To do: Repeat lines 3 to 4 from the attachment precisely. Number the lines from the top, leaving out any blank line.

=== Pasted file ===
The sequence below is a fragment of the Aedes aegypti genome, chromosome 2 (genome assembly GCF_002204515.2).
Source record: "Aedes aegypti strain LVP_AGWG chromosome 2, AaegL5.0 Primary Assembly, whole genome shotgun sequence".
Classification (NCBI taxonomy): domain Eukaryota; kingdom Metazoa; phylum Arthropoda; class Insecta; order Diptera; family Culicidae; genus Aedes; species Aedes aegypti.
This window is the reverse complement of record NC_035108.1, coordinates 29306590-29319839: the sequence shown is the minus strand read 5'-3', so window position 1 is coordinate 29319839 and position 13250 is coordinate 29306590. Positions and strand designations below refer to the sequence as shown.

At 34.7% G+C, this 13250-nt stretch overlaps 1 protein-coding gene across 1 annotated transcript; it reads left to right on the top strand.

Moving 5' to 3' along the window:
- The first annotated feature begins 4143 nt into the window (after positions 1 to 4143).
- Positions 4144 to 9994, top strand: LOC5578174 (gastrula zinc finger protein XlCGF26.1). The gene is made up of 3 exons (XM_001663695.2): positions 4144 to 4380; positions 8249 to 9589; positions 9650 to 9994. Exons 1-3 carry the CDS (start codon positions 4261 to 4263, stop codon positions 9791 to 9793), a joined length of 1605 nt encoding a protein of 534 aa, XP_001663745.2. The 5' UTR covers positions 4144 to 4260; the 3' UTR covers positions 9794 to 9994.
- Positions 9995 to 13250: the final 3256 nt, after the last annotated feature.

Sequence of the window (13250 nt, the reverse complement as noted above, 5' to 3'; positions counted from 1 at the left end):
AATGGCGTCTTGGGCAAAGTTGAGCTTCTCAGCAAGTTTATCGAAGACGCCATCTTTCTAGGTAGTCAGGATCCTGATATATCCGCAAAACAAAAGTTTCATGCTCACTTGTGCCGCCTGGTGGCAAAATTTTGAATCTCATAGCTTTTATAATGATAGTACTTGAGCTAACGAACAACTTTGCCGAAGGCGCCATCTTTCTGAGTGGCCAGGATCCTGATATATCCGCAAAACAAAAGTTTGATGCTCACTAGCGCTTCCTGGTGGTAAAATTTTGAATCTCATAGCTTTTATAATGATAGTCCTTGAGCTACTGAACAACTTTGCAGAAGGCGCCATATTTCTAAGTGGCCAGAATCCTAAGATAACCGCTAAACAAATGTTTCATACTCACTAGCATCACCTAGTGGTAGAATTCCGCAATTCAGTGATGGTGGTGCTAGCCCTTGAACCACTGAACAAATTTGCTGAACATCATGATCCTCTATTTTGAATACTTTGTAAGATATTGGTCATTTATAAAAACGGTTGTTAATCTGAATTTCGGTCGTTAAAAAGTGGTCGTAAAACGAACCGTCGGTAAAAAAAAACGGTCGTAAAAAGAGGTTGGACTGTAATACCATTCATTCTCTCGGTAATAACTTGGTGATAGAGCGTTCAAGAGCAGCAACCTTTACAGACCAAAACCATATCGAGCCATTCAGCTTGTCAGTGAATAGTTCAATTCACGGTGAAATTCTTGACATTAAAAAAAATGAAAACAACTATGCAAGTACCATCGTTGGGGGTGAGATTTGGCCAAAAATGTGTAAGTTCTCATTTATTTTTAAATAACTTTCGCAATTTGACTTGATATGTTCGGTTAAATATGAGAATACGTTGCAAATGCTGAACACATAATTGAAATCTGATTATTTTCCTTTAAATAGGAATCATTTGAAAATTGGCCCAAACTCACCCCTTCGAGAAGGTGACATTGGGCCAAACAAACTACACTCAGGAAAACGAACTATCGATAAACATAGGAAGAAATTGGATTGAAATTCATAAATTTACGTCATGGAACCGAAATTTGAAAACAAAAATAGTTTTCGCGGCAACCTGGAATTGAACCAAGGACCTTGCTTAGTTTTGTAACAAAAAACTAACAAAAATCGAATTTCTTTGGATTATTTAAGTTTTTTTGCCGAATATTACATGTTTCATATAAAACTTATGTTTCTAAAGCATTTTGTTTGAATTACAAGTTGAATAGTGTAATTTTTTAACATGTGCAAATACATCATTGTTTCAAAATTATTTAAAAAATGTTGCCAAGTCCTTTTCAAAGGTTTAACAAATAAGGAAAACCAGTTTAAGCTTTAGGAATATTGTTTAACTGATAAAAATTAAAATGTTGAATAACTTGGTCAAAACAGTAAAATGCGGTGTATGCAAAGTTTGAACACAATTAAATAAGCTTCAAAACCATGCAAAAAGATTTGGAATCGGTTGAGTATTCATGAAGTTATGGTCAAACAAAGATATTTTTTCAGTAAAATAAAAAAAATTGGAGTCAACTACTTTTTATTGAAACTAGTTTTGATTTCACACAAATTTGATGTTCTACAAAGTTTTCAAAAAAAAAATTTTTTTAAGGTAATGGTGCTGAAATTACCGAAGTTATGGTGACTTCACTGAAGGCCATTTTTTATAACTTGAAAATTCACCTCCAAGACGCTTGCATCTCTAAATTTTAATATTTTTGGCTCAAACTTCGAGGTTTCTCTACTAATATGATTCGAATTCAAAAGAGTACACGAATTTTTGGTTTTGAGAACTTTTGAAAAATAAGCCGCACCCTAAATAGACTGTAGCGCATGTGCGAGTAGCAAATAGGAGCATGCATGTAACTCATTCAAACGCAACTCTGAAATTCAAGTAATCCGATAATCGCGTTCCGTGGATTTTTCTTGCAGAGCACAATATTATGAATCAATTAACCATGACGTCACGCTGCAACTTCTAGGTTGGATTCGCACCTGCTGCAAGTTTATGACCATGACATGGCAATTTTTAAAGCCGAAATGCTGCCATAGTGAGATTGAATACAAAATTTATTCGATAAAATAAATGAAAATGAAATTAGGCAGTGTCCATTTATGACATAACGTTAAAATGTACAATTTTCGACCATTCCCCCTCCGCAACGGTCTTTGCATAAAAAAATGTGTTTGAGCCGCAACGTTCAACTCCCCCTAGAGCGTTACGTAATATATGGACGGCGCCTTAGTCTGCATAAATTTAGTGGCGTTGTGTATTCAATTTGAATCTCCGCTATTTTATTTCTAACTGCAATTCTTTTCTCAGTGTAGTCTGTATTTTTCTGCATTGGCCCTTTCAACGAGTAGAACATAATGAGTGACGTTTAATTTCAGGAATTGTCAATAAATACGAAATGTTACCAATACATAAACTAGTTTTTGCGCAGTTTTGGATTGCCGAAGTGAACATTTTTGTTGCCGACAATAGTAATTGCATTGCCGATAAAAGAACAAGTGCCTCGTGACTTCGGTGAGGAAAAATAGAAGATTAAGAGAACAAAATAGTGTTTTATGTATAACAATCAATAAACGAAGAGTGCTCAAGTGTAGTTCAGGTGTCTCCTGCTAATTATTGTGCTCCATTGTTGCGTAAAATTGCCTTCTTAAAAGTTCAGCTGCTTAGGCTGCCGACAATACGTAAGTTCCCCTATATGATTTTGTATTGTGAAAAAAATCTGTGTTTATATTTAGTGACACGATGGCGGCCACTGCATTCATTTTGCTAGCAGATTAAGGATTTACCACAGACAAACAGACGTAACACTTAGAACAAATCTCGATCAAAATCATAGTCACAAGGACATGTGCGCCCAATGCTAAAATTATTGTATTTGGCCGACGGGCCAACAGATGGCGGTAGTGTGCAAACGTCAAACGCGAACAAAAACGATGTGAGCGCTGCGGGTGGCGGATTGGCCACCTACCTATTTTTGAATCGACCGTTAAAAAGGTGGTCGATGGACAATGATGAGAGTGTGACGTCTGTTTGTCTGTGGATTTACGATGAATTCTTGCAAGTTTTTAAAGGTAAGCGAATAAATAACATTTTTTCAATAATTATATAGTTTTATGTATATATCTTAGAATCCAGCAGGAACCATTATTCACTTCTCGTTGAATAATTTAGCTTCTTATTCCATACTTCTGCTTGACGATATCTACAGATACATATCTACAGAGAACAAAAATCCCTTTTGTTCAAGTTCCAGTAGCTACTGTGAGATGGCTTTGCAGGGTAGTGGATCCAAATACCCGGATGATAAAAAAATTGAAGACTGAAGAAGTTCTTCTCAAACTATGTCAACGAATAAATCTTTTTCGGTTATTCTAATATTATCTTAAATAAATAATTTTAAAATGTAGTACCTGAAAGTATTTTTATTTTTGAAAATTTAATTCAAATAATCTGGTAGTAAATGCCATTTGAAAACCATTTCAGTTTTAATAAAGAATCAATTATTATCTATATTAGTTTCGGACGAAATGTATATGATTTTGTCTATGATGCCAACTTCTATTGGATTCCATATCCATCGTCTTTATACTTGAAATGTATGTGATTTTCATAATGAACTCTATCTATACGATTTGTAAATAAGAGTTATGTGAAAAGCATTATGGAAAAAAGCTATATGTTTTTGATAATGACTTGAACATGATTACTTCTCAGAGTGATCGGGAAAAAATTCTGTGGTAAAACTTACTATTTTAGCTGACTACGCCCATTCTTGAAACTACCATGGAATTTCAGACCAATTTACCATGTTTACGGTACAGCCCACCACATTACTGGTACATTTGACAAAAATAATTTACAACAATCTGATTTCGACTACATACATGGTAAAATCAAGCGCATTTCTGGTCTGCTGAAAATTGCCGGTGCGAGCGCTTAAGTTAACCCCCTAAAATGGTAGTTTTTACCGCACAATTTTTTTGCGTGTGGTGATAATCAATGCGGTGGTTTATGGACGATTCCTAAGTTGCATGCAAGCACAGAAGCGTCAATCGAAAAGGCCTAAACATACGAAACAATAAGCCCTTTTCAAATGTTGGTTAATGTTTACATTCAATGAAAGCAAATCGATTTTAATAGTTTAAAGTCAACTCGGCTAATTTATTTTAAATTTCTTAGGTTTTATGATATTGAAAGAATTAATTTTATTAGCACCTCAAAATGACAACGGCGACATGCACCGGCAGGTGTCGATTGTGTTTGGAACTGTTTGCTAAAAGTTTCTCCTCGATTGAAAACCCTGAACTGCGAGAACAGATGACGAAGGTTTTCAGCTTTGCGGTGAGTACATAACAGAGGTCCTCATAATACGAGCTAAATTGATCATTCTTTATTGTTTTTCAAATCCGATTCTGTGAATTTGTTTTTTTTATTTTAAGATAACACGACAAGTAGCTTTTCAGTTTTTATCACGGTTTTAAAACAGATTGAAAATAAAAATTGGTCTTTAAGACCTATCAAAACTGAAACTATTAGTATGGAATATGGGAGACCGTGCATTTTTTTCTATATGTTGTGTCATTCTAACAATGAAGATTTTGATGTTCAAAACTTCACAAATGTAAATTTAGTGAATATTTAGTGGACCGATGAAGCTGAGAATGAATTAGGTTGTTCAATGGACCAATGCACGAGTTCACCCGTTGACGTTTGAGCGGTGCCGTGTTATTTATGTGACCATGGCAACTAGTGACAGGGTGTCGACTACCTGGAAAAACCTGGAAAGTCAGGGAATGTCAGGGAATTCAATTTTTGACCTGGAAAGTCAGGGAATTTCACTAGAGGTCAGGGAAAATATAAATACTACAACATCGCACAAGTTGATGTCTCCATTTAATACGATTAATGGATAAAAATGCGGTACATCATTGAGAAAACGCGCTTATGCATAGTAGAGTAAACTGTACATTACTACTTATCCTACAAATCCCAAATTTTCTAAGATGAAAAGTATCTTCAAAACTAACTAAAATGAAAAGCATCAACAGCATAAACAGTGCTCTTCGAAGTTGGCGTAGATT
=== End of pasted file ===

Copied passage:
Classification (NCBI taxonomy): domain Eukaryota; kingdom Metazoa; phylum Arthropoda; class Insecta; order Diptera; family Culicidae; genus Aedes; species Aedes aegypti.
This window is the reverse complement of record NC_035108.1, coordinates 29306590-29319839: the sequence shown is the minus strand read 5'-3', so window position 1 is coordinate 29319839 and position 13250 is coordinate 29306590. Positions and strand designations below refer to the sequence as shown.